Many thanks to Bureau of General Services-Queer Division, and especially Greg Newton for hosting the book launch party for The Seventh Pleiade.
It was a great time!
My husband Genaro took a few shots during the night.
Cue the music…
It’s the official release day for The Seventh Pleiade!!
Atlantis is besieged by violent storms, tremors, and a barbarian army. For sixteen-year old Aerander, it’s a calamitous backdrop to his Panegyris, where boys are feted for their passage to manhood.
Amid a secret web of romances among the celebrants, Aerander’s cousin Dam goes missing with two boys. With the kingdom in crisis, no one suspects the High Priest Zazamoukh though Aerander uncovers a conspiracy to barter boys for dark spiritual power. Aerander’s proof — an underground vault that disappears in the morning — brings shame on his family and suspicions of lunacy. The only way to regain his honor is to prove what really happened to the missing boys.
Tracking Dam leads Aerander on a terrifying and fantastical journey. He spots a star that hasn’t been seen for centuries. He uncovers a legend about an ancient race of men who hid below the earth. And traveling to an underground world, he learns about matters even more urgent than the missing boys. The world aboveground is changing, and he will have to clear a path for the kingdom’s survival.
And, for New Yorkers, you can get an autographed copy of the book this Friday, November 22nd at the Official Release Party hosted by Bureau of General Services – Queer Division. It’s free and open to the public.
One of my favorite venues, the Bureau for General Services – Queer Division is hosting the release party for The Seventh Pleiade. Details:
Friday, November 22nd 8:30 – 10:30PM
BGSQD c/o CAGE
83A Hester Street, New York, NY 10002
Here’s the Facebook event page: https://www.facebook.com/events/252080211607191/?source=1
What you can expect: drinks, hors d’oeuvres, books, autographed copies for sale, music, and me with a big happy face. I am working on a party playlist and recently discovered this atmospheric track by Josh Grobman from the Troy soundtrack:
I’ll be speaking on a panel next Saturday, November 9th 5pm at Bent-con in Los Angeles, along with authors Diane Anderson-Mitchell, Jess Faraday, Daniel W. Kelly, and Felice Picano.
The title of our program is: Qweirdos! LGBT Voices for a Generation of Gay Geeks and Freaks.
I never considered myself a geek before, at least not with a capital G, until I got into researching Atlantis. Now that I can happily hold my own in conversations about the origins of Aquaman, the Bimini theory versus the Thera theory, and Lewis Spence’s concept of the Atlantean Culture Complex, I think I have qualified for that title.
Here’s a description of our program from the Bent-con website:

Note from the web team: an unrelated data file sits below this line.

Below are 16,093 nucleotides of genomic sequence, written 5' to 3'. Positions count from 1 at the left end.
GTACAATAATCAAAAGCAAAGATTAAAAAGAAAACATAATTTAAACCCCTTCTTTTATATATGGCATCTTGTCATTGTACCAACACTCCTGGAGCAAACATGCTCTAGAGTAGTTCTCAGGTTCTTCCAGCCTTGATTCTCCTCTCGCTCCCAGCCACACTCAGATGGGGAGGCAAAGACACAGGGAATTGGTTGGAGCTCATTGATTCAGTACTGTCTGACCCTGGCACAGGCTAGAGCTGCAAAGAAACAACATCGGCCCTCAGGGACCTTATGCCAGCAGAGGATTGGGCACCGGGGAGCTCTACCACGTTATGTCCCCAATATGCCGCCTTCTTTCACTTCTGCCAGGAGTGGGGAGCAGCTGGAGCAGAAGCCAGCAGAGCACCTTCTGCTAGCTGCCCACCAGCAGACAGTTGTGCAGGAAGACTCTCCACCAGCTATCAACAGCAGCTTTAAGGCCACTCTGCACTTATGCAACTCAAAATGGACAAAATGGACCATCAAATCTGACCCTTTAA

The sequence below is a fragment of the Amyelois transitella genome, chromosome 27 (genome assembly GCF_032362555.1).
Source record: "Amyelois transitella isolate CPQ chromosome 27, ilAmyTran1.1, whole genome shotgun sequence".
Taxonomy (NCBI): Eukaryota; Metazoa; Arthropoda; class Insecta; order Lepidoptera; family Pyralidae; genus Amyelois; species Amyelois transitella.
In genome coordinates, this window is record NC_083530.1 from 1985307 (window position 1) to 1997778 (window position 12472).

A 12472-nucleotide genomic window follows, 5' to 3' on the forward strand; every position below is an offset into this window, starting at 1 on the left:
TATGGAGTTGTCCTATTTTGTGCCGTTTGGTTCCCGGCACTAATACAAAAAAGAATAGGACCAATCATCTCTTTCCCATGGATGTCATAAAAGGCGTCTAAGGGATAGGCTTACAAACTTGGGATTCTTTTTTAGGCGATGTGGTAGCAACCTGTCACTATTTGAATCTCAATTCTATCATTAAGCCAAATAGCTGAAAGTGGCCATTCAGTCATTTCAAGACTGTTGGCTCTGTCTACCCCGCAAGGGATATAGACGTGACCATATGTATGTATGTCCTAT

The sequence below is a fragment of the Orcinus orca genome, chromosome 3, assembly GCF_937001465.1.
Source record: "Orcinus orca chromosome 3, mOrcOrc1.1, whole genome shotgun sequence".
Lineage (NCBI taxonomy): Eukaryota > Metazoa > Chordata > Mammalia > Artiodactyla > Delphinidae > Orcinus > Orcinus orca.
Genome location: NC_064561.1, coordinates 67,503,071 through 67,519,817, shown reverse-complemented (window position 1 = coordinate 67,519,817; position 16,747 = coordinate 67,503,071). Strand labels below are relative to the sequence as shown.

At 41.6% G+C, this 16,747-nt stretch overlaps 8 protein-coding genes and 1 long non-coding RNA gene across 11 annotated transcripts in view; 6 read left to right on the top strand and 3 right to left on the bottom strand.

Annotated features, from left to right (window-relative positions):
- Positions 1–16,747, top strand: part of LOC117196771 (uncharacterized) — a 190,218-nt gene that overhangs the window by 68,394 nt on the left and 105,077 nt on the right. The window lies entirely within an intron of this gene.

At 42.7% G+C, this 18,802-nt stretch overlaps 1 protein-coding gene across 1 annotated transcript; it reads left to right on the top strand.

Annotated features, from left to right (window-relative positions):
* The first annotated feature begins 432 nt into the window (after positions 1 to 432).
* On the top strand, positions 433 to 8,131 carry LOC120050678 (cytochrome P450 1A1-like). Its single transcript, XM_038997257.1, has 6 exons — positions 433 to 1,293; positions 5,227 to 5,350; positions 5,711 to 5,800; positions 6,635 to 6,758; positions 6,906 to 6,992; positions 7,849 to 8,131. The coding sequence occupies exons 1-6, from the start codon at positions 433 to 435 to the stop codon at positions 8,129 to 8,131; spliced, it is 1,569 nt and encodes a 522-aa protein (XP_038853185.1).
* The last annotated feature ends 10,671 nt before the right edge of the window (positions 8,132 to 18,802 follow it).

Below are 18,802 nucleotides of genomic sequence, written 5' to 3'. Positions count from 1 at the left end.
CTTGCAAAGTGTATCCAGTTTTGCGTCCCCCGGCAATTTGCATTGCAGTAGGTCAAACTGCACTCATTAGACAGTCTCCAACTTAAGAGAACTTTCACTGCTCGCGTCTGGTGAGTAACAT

Forget circuit parties and lesbian golf events. The Qweirdo is a fresh gay subculture obsessed with comic conventions, the SyFy Network, Harry Potter, True Blood, and drag queen midnight movies. A panel of Bold Strokes Books authors considers why an LGBTQ community is emerging so strongly in genres usually dominated by straight geeks who can’t get dates, why general horror, sci-fi, and fantasy fiction aren’t enough and we need LGBTQ voices in the genres, finding our audience, and more.
Sound like your idea of a good time? Come join us, and while you’re at the con, stop by the Bold Strokes Books table to get an autographed copy of The Seventh Pleiade.
This is a lazy blog post. It really is.
I basically just wanted to share a very sharp, well-reasoned analysis of the status of LGBT YA written by author Malinda Lo earlier this week (“LGBT Young Adult Books 2003-2013: A Decade of Slow But Steady Change”).
You might find the title to be a bit charitable after you read the article and see her pie charts and graphs. (Yay for Pie Charts and Graphs!) In an industry that publishes thousands of young adult books every year, on average only fifteen of those books portray LGBT teens and/or “LGBT issues” such as growing up with same-sex parents or bullying in school.
Anyway, as always, Lo is thoughtful and precise in her consideration of the dilemma. Part of that precision is focusing on big publishers only. The number of LGBT titles from small presses, or those self-published by authors, is very challenging to count and analyze. Including those titles could skew perceptions. It’s important that LGBT books are published, but it’s also important that they have a wide distribution so that they get to teen readers. That’s not to say that LGBT titles at big publishers are better. I like the way that Lo addresses this issue:
“In some ways, I see the largest YA publishers as analogous to the broadcast networks on television. Broadcast networks have historically had the widest reach, even though much quality programming happens these days on cable channels that have smaller distribution in the television marketplace. An analysis of the broadcast networks — or the major publishers — doesn’t negate the contributions that smaller networks (or publishers) can and do make, especially in representation of minorities, but I do think the major networks (and publishers) have a greater responsibility due to their greater reach.”
October is Shifters & Weres Month at ParanormalCravings.com. Surf over to check out book trailers, free reads, author interviews, character interviews, book giveaways and more.
I’ll be headed there myself this Friday, October 25th for a fun interview with Jackson Dowd, the main character from Werecat: The Rearing.